Immigration law hysteria hits the Chron

Houston Chronicle Editorial: The adjectives used by critics to describe Arizona's immigration law, Senate Bill 1070, have ranged from draconian to inhumane to authoritarian. It would authorize state and local police to detain anyone they suspect of being in the country illegally unless those under suspicion can prove otherwise — whether or not they have committed any other offense. ... But it has already brought the long-running debate over federal immigration reform off the back burner and back into the national spotlight. In Texas, Gov. Rick Perry has been uncharacteristically silent on the issue, perhaps because controversy could invigorate Hispanic support in November for his Democratic opponent, former Houston Mayor Bill White. Other Republican lawmakers, however, including Tomball state Rep. Debbie Riddle, are vowing to introduce an Arizona-style measure in next year's legislative session. Estimates of the number of undocumented immigrants currently in Hous

The coming court fight over Arizona law

Byron York: We know one thing for sure about the fight over Arizona's new immigration law. Civil-rights groups will file a lawsuit trying to kill the law and will ask a federal judge to issue an injunction to keep it from taking effect as scheduled this summer. What we don't know is how those proceedings will be affected by the Obama Justice Department, which is contemplating the highly unusual step of filing its own suit against the state of Arizona. Also unknown is the influence of President Obama himself, who has gone out of his way to raise questions -- some of them strikingly uninformed -- about the law. The drafters of the law knew the lawsuit was coming; a lawsuit is always coming when a state tries to enforce the nation's immigration laws. What the drafters didn't expect was Obama's aggressive and personal role in trying to undermine the new measure. "You can imagine, if you are a Hispanic American in Arizona ..." the president sai

Descent into fascism?

Leon de Winter: This is serious, folks. Overnight one of the fifty states of the glorious U.S. turned into Nazi territory. It may be possible that a policeman in Arizona is asking for your papers . This is like being deported to the gulag. Yesterday, the girl at the Best Buy register did the same. After I gave her my credit card, she asked for my papers. I obliged, fearing extradition to Arizona. A couple of weeks ago, the Gap had this great jeans sale, and I bought three pairs (they were discounted 30% or so). The man at the register asked for my papers after I handed him my credit card. At that time I didn’t know what was going on in Arizona, but I now realize that I escaped an awful fate. It is clear: Best Buy and the Gap are neo-Nazi strongholds. Why would they ask for my papers? I once ran a red light in downtown L.A. — unfortunately, in front of a patrol car. They asked for my papers. It now dawns upon me: it was like being waterboarded. These days, in Arizona,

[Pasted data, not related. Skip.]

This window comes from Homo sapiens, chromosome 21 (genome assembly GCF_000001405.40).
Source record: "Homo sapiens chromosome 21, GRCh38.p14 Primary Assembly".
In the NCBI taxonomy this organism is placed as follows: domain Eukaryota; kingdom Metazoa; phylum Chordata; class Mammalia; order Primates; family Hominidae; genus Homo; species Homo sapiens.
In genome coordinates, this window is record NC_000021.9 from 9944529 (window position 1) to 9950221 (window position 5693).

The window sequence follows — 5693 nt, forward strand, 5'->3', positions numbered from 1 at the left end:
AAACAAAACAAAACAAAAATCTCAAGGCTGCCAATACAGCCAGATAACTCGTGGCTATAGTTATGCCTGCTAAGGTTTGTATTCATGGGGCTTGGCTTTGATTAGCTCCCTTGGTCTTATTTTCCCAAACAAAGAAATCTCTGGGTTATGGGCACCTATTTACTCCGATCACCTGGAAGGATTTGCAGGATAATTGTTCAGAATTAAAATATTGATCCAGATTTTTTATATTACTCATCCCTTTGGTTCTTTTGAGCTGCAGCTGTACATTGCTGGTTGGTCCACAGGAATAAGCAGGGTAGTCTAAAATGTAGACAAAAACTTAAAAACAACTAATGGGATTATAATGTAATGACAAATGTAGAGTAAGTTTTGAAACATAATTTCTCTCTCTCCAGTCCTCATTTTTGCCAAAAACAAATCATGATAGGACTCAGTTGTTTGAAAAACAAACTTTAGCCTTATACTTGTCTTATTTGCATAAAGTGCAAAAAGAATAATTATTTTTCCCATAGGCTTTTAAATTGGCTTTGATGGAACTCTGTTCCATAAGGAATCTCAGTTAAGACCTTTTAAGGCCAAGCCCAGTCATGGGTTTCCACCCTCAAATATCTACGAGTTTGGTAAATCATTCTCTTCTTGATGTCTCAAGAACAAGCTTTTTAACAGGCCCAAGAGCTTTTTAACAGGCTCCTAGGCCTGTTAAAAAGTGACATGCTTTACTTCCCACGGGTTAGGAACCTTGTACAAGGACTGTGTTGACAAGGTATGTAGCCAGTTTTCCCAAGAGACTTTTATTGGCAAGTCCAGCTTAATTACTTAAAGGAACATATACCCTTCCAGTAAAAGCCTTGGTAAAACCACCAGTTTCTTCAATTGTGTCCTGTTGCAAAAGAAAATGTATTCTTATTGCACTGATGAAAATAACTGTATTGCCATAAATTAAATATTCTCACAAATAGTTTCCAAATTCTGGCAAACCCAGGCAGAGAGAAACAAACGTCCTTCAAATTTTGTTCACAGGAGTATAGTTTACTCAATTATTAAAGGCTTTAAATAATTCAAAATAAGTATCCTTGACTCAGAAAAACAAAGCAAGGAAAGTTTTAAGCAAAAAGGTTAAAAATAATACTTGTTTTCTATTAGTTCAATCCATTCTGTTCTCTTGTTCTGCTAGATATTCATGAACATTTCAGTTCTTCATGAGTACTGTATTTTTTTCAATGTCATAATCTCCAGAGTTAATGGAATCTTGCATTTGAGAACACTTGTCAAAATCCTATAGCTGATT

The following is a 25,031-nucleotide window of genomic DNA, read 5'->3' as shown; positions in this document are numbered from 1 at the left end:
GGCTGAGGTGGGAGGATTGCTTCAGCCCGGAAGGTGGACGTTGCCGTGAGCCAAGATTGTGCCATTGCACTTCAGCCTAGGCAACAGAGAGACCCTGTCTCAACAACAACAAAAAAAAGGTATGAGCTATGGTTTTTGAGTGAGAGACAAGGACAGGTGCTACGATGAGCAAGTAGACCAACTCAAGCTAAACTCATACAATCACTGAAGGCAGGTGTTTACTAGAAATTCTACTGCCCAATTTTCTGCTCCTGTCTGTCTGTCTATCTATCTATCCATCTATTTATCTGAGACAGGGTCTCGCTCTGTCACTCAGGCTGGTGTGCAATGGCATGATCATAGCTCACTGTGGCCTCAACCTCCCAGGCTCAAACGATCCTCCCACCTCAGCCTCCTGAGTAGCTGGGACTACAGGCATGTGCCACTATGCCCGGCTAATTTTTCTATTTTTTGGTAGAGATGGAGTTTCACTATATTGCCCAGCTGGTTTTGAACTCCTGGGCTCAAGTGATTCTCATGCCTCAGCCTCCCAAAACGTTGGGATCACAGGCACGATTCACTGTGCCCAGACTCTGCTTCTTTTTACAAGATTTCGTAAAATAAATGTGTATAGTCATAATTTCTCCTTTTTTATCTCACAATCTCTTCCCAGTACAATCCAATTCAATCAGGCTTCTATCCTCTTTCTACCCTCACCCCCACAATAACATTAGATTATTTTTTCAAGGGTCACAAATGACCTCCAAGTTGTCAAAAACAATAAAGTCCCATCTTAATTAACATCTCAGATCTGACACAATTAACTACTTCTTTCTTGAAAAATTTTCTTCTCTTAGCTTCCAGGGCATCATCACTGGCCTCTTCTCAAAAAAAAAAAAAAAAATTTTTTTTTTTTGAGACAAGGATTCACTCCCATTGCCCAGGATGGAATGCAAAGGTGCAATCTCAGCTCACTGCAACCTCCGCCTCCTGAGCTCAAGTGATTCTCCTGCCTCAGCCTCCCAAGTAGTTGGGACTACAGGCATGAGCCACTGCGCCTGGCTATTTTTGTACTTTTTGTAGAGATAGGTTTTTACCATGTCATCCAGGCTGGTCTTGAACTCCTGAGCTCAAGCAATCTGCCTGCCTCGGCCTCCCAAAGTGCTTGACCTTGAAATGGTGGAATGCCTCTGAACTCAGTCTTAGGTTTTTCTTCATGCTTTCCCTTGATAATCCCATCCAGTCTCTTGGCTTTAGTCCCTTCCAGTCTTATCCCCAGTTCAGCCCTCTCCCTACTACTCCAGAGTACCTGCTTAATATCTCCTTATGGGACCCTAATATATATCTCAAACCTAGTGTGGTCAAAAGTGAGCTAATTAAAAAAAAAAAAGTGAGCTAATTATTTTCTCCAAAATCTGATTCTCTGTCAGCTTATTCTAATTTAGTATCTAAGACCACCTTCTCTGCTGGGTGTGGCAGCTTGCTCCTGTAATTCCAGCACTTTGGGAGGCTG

Pakistan ready to go into North Wazirstan?

NY Times: The Pakistani military, long reluctant to heed American urging that it attack Pakistani militant groups in their main base in North Waziristan, is coming around to the idea that it must do so, in its own interests. Western officials have long believed that North Waziristan is the single most important haven for militants with Al Qaeda and the Taliban fighting American and NATO forces in Afghanistan. Pakistan has nurtured militant groups in the area for years in order to exert influence beyond its borders. The developing shift in thinking — described in recent interviews with Western diplomats and Pakistani security officials — represents a significant change for Pakistan’s military, which has moved against Taliban militants who attack the Pakistani state, but largely left those fighting in Afghanistan alone. That distinction is becoming harder to maintain, Pakistani and Western officials say, as the area becomes an alphabet soup of dangerous militant g